NaPoWriMo: A Date With 8

08 Apr

Thank God, Miz Q has an acrostic today, or I’m not sure I’d have anything! I may play with an abecedarian in the background, but this is a second-cousin and, apparently, counts:

I note that


Poems written
under pressure, the clock
in wait —
the poet striving for
zen-like calm, meditation
erasing fears
removing doubt.

Removing fears
erasing doubt
means trusting our
inner self, that
inside every writer,
giving up.

I had several choices I liked for the x. I chose xenogogue guide, as the words that come to us, when writing, often come as strangers, at first. The other two words [and one different word, same meaning] intrigue me with their possibilities as metaphors.

xenagogue guide: someone who conducts strangers
xenoglossia: person’s knowledge of a language never studied
xenolalia: person’s knowledge of a language never studied
xenolith: fragment of extraneous rock embedded in magma or another rock

Personal choice: I don’t like highlighting the acrostic letters, but I don’t mind spelling them out!

I am Pulitzer Remixing.


Posted by on 08/04/2013 in exercises, poetry, writing


Tags: , , , ,

15 responses to “NaPoWriMo: A Date With 8

  1. Quickly

    08/04/2013 at 11:28 am

    I like your Remix poems. (don’t think I’ve left any comments though) Read one or two others. Laurie. Need to get around and read some of the others. I have trouble making erasures that don’t sound creepy. Same for Acrostics: if I go for regular line lengths, they turn into fortune cookies.

    • margo roby

      08/04/2013 at 11:36 am

      Barbara, I don’t know what I’ll do when the month is over. I’ve been living with my characters and poems and the other remixers for over two months now!

      Check out Joel Preston Smith who is remixing Momaday. Another strong writer is Melissa Carl. My third favourite is Dana Moran.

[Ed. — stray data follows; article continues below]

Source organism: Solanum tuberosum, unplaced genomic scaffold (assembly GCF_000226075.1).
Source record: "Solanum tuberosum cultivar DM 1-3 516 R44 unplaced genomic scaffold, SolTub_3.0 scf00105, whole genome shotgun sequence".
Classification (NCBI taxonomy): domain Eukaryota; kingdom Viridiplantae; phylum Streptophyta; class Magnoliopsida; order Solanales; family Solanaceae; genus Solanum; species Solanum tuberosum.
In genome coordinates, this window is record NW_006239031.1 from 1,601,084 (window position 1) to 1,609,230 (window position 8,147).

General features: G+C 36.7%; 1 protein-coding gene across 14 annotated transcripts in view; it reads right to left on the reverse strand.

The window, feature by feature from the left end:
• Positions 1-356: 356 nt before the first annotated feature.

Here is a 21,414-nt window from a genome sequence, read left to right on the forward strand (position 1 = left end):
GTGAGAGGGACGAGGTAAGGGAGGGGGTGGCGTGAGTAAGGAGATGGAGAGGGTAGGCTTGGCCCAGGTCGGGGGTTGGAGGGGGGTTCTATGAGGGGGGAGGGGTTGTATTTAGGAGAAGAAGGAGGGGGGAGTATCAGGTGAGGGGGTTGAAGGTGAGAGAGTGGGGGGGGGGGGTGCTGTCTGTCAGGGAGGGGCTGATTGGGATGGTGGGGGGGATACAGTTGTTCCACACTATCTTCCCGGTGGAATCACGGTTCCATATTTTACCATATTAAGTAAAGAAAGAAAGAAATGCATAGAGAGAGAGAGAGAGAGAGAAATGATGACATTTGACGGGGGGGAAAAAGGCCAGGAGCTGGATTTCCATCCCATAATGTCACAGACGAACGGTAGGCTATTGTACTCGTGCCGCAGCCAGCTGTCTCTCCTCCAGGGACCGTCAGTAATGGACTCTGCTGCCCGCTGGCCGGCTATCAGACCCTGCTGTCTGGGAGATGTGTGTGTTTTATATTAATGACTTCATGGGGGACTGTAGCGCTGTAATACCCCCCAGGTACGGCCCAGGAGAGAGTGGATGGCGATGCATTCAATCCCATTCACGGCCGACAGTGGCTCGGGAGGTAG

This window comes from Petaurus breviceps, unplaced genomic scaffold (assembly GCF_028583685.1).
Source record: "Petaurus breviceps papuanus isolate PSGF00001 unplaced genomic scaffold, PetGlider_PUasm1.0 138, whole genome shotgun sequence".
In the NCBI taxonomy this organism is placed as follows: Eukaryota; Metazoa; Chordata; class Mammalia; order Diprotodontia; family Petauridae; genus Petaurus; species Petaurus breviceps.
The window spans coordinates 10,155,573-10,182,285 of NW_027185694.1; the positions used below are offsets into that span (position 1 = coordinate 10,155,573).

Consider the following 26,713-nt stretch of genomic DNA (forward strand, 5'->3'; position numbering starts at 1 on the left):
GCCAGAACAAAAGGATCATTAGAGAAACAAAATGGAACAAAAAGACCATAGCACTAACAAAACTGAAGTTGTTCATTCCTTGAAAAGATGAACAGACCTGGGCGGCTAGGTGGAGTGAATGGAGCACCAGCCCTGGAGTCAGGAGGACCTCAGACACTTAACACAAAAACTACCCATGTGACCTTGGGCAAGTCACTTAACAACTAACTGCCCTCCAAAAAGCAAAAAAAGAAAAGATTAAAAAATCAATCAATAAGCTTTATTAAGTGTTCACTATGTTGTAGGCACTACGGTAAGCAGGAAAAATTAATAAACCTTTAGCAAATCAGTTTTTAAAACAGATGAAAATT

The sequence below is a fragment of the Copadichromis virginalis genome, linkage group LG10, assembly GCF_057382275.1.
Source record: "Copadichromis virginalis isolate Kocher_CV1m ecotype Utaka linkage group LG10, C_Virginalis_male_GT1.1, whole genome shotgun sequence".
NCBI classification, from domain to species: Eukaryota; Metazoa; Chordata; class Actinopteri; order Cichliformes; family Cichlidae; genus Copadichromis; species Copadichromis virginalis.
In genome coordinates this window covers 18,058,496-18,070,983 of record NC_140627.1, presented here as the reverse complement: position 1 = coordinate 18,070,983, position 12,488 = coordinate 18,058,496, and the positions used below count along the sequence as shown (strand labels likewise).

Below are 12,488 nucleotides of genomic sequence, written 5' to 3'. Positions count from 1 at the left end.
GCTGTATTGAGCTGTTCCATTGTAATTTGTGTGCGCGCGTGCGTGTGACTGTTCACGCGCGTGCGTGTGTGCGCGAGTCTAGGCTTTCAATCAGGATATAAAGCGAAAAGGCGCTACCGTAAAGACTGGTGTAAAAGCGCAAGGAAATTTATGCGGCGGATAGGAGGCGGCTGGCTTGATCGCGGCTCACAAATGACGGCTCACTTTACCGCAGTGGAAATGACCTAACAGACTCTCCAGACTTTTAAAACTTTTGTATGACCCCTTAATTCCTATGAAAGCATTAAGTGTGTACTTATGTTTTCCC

I can’t do an erasure to save my life. Note, my acrostic has no regular line lengths :-D.

  2. Pamela

    08/04/2013 at 11:56 am

    Margo, I think you have shown us how to write a good acrostic here. I am not a big fan of acrostic as they sometimes come across (ha ha) clunky. Your poem is smooth and reads well. How you holding up going into week 2?


    • margo roby

      08/04/2013 at 12:01 pm

      Pamela, thank you; my mentor opened my eyes as to what an acrostic can be and do. I’m not bad, just wisps of panic! I enjoy seeing you in my inbox each day.


  3. Misky

    08/04/2013 at 12:01 pm

    A very clever write, Margo. I almost forgot about the form, which I hope you take as a compliment!

    • margo roby

      08/04/2013 at 12:15 pm

      The highest of compliments, Misk.

  4. Stan Ski

    08/04/2013 at 1:38 pm

    One week in, just 3 to go… no pressure!

    • margo roby

      08/04/2013 at 1:53 pm

      Okay, that got a laugh. Thank you, Stan.

  5. viv blake

    08/04/2013 at 2:57 pm

    I like the irony of only getting halfway through April, and understand your feelings entirely. But you ARE going to make it through to the last letter. And so am I, if it kills me!

    • margo roby

      08/04/2013 at 3:47 pm

      Yes, ma’am! Alright, ViV: to the finish line together.

  6. julespaige

    08/04/2013 at 3:05 pm

    I shoulda asked for clarity…
    instead chaos ensued,
    but in the end I went from a to zed –
    I am perhaps a bit ‘touched’ in the head.

    I think if we all make it through this month we should get a prize. Not expecting a Pulitzer though 🙂

    Thanks for your visit. ‘Viva la revolution!’

  7. Elizabeth

    08/04/2013 at 7:51 pm

    I understand the panic, the sense of pressure, been there, done that. What I don’t understand is why the hell I’m doing it again! Whew! Had to say it. Your poem flows and is a delight to read.


  8. Mr. Walker

    10/04/2013 at 10:12 pm

    Margo, this is not only a good acrostic, but a good poem. Nicely done! I’m glad I didn’t try an acrostic; mine would not have been as good as yours is.


    • margo roby

      10/04/2013 at 11:22 pm

      Richard, thank you. I wasn’t good at first, but I had my mentor’s poem to show me what a long line acrostic can do. After that, trial and error.



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